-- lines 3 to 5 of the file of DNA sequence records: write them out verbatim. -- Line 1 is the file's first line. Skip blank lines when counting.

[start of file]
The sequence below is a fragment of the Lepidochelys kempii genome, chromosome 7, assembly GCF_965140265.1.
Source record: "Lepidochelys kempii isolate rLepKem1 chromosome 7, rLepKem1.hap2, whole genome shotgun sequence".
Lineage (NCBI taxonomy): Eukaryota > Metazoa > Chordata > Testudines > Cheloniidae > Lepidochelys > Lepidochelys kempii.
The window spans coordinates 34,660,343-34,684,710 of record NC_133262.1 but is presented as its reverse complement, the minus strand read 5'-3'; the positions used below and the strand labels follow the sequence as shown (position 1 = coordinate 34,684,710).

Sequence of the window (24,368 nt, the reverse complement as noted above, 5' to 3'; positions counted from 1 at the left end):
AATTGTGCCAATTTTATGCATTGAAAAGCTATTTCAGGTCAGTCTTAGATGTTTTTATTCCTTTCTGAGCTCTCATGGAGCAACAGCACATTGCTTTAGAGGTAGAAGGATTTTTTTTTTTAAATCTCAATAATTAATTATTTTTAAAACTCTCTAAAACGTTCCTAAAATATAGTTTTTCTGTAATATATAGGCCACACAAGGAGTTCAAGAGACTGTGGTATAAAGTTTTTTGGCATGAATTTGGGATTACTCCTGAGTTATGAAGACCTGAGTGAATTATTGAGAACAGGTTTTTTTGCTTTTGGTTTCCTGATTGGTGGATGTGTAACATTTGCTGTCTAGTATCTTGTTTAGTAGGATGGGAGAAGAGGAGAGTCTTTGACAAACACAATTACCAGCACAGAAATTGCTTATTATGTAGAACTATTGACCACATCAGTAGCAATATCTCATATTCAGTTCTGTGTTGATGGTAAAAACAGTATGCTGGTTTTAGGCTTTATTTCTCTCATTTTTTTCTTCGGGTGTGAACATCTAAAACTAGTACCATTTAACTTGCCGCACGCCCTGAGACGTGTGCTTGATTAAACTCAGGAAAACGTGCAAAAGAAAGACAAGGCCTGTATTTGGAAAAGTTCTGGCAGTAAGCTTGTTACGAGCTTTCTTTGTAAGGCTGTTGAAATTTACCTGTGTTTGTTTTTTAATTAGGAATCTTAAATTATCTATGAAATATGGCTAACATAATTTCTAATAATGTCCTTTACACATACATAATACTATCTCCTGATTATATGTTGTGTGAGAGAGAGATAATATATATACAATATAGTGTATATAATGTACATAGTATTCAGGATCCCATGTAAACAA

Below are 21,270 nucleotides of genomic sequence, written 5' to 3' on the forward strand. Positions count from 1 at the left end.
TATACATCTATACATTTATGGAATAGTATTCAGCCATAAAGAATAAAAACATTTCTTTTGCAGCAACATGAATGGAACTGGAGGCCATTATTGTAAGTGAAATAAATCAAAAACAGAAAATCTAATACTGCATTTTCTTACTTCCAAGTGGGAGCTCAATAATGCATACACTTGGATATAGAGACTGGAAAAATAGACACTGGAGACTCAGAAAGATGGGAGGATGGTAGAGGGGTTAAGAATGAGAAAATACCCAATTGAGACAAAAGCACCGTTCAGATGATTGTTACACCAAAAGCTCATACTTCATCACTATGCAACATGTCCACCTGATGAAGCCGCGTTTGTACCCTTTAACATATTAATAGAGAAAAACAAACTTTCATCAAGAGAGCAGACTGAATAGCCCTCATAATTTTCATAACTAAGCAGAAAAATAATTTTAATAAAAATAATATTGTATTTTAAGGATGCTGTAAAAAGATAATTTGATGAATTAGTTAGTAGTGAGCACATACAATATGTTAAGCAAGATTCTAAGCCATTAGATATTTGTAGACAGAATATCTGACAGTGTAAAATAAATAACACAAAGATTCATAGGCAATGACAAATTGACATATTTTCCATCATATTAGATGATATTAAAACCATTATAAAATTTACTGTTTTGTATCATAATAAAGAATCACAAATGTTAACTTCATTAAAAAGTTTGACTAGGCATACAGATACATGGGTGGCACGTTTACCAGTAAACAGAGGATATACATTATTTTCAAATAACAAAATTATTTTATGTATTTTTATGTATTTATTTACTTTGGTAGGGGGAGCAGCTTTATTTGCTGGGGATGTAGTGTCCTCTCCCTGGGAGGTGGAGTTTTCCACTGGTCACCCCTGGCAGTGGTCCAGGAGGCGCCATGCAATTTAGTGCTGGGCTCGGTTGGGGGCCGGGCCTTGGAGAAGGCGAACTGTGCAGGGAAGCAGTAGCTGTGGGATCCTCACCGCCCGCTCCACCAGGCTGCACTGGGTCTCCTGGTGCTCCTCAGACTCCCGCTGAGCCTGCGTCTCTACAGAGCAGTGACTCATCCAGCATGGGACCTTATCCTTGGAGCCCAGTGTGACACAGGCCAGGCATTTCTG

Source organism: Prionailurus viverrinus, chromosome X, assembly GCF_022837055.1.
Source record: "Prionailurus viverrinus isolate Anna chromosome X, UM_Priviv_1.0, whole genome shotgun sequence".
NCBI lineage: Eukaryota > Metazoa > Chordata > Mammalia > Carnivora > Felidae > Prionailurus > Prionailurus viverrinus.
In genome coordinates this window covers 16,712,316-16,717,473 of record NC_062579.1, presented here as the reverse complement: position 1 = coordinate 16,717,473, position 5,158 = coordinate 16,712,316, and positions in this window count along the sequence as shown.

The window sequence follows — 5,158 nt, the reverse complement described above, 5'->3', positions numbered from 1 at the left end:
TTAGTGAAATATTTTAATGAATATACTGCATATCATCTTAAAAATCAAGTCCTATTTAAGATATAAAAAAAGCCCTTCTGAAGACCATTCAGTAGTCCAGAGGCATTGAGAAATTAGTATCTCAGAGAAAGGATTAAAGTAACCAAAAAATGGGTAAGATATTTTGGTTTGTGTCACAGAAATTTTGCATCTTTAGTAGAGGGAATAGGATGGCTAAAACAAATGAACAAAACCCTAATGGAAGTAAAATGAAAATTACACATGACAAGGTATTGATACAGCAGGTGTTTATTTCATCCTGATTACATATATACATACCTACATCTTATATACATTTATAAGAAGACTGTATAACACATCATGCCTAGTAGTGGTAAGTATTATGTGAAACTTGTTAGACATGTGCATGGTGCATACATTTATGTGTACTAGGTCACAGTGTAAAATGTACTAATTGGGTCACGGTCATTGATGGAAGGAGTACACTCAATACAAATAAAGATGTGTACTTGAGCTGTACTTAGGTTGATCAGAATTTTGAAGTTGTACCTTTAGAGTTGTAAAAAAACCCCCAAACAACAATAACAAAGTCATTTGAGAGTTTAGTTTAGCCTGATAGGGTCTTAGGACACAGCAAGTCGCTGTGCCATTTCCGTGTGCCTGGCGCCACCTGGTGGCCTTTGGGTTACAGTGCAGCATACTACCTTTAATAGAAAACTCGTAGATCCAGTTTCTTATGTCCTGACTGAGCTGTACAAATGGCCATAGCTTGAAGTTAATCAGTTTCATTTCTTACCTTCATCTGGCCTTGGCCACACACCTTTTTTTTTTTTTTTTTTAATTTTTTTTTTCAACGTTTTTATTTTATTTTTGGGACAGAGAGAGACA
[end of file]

Lineage (NCBI taxonomy): Eukaryota > Metazoa > Chordata > Testudines > Cheloniidae > Lepidochelys > Lepidochelys kempii.
The window spans coordinates 34,660,343-34,684,710 of record NC_133262.1 but is presented as its reverse complement, the minus strand read 5'-3'; the positions used below and the strand labels follow the sequence as shown (position 1 = coordinate 34,684,710).

Sequence of the window (24,368 nt, the reverse complement as noted above, 5' to 3'; positions counted from 1 at the left end):